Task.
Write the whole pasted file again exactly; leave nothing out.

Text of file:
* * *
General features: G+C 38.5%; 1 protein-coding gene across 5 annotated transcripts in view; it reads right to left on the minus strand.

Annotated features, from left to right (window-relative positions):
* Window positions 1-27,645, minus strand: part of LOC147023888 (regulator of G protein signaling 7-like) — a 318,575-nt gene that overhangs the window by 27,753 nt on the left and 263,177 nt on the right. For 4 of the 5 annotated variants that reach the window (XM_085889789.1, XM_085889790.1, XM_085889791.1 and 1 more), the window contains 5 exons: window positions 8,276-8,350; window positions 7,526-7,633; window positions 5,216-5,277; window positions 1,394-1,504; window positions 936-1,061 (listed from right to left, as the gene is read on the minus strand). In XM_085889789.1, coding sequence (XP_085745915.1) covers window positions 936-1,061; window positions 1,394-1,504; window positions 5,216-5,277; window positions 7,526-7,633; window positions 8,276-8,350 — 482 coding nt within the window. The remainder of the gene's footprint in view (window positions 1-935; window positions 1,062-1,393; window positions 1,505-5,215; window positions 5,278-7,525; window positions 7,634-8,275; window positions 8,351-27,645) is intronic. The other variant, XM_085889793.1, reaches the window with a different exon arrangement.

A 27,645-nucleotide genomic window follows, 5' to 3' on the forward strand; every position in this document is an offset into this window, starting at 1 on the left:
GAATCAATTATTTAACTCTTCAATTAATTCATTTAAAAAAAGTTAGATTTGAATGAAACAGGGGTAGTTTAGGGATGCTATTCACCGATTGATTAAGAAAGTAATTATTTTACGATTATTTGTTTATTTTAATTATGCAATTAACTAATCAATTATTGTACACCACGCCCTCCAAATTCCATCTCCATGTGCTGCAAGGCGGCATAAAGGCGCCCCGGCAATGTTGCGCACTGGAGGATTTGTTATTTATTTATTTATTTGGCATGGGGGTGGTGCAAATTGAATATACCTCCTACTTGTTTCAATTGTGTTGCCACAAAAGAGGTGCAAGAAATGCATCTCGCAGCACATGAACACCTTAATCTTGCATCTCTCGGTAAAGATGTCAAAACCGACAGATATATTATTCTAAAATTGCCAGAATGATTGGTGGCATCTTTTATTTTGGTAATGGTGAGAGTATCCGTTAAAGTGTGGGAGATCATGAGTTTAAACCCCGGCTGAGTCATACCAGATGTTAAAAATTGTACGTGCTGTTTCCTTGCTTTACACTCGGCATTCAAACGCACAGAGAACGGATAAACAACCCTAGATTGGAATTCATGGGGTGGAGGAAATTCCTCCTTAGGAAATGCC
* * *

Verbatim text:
General features: G+C 38.5%; 1 protein-coding gene across 5 annotated transcripts in view; it reads right to left on the minus strand.

Annotated features, from left to right (window-relative positions):
* Window positions 1-27,645, minus strand: part of LOC147023888 (regulator of G protein signaling 7-like) — a 318,575-nt gene that overhangs the window by 27,753 nt on the left and 263,177 nt on the right. For 4 of the 5 annotated variants that reach the window (XM_085889789.1, XM_085889790.1, XM_085889791.1 and 1 more), the window contains 5 exons: window positions 8,276-8,350; window positions 7,526-7,633; window positions 5,216-5,277; window positions 1,394-1,504; window positions 936-1,061 (listed from right to left, as the gene is read on the minus strand). In XM_085889789.1, coding sequence (XP_085745915.1) covers window positions 936-1,061; window positions 1,394-1,504; window positions 5,216-5,277; window positions 7,526-7,633; window positions 8,276-8,350 — 482 coding nt within the window. The remainder of the gene's footprint in view (window positions 1-935; window positions 1,062-1,393; window positions 1,505-5,215; window positions 5,278-7,525; window positions 7,634-8,275; window positions 8,351-27,645) is intronic. The other variant, XM_085889793.1, reaches the window with a different exon arrangement.

A 27,645-nucleotide genomic window follows, 5' to 3' on the forward strand; every position in this document is an offset into this window, starting at 1 on the left:
GAATCAATTATTTAACTCTTCAATTAATTCATTTAAAAAAAGTTAGATTTGAATGAAACAGGGGTAGTTTAGGGATGCTATTCACCGATTGATTAAGAAAGTAATTATTTTACGATTATTTGTTTATTTTAATTATGCAATTAACTAATCAATTATTGTACACCACGCCCTCCAAATTCCATCTCCATGTGCTGCAAGGCGGCATAAAGGCGCCCCGGCAATGTTGCGCACTGGAGGATTTGTTATTTATTTATTTATTTGGCATGGGGGTGGTGCAAATTGAATATACCTCCTACTTGTTTCAATTGTGTTGCCACAAAAGAGGTGCAAGAAATGCATCTCGCAGCACATGAACACCTTAATCTTGCATCTCTCGGTAAAGATGTCAAAACCGACAGATATATTATTCTAAAATTGCCAGAATGATTGGTGGCATCTTTTATTTTGGTAATGGTGAGAGTATCCGTTAAAGTGTGGGAGATCATGAGTTTAAACCCCGGCTGAGTCATACCAGATGTTAAAAATTGTACGTGCTGTTTCCTTGCTTTACACTCGGCATTCAAACGCACAGAGAACGGATAAACAACCCTAGATTGGAATTCATGGGGTGGAGGAAATTCCTCCTTAGGAAATGCC